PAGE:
“I think we’ve done an exceptional job with that strategy. But some of the folks who have now developed their careers are very attractive to other institutions, and so we need to ensure that we can retain these people,” DeGioia said. He sees competitive salaries and benefits for faculty as essential to ensuring that Georgetown be attractive to new and old faculty.

DeGioia said a university commitment to financial aid forms an important part of his plans for his time as president because he believes it is essential to guaranteeing that Georgetown has the best student body possible.

“The most important of the elements we can have is to ensure . that we can truly say to the very best students around the country that Georgetown is a realistic financial possibility,” he said, also pointing to Georgetown’s need-blind admissions policy and the importance of trying to get students the aid they require once admitted.

“Probably of the most interest to our community at this moment in time is facilities. We’re enhancing our physical plan, enhancing our infrastructure,” DeGioia said of the final part of his three-pronged focus for the university.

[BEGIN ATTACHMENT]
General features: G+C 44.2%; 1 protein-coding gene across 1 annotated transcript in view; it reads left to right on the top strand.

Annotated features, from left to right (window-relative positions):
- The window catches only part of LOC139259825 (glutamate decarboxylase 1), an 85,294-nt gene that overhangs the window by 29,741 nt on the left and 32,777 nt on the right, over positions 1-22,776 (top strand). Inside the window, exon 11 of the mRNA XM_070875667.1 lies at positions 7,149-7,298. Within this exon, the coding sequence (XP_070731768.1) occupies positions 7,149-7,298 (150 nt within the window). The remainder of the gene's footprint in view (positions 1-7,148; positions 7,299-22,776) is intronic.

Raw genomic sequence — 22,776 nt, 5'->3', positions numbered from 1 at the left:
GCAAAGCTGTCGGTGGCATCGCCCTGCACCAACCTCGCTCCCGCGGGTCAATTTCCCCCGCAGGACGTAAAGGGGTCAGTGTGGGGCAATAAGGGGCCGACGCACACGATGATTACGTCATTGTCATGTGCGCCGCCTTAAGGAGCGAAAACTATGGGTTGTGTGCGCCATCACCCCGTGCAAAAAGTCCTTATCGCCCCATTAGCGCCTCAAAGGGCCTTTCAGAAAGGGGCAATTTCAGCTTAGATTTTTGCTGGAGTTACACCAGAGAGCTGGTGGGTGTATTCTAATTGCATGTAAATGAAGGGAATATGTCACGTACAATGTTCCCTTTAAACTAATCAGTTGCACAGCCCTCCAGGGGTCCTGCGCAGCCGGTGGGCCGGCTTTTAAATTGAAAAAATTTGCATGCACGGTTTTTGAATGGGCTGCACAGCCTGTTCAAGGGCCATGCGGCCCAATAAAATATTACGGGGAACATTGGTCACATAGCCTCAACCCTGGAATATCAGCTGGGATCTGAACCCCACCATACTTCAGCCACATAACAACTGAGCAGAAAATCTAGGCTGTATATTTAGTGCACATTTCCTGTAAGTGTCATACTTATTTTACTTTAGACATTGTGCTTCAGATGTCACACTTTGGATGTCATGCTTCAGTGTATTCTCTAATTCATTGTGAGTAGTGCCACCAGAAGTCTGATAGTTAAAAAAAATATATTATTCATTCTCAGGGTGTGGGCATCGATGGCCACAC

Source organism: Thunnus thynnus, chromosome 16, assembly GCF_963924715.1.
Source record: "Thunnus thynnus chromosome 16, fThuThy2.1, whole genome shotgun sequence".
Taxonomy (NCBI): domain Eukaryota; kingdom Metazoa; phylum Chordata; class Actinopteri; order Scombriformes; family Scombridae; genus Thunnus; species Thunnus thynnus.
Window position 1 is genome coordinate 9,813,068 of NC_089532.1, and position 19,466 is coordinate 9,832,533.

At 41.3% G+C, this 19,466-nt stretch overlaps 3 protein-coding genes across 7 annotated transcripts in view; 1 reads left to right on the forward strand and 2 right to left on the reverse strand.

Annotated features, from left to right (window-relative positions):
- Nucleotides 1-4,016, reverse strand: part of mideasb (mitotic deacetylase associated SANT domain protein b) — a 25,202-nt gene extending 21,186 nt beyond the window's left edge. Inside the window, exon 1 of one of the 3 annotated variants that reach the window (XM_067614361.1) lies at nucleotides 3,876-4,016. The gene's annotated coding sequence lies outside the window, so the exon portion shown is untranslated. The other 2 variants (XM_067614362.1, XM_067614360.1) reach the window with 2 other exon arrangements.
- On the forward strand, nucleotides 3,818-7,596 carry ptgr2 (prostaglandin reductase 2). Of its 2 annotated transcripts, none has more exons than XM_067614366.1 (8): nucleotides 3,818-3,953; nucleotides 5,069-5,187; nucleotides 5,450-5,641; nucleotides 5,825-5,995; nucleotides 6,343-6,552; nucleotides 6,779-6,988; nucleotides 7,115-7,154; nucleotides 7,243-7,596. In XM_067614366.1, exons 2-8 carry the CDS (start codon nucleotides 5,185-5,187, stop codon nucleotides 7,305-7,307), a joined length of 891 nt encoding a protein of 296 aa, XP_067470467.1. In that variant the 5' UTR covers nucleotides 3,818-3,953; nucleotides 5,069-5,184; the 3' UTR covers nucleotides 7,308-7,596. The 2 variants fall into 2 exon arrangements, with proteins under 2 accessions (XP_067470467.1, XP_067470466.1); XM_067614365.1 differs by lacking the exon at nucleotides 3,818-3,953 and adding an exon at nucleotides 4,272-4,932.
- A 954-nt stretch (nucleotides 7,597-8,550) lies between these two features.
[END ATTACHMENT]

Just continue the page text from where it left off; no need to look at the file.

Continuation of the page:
Development, he said, “ranges from the need to build a new science building, to a new home for the business school, to a new performing arts center . and completing new residence halls.” He added that facilities pose the additional challenge of maintenance.

DeGioia has spent much of his first few months introducing himself. Now that students have returned to campus, he said, “it’s been like a whirlwind.”

DeGioia also spent the summer beginning the searches for university administrators and continuing development on the plans for new facilities around campus.

An early hurdle for DeGioia has been the university’s attempts to gain Board of Zoning Adjustment approval of Georgetown’s plans for development.

“We’re very pleased that the BZA approved our master plan . but there were conditions. We filed the stay to say we don’t think it’s appropriate for us to be asked to meet some of these conditions, and that stay was denied . We were disappointed,” DeGioia said of the BZA’s Tuesday denial of the stay.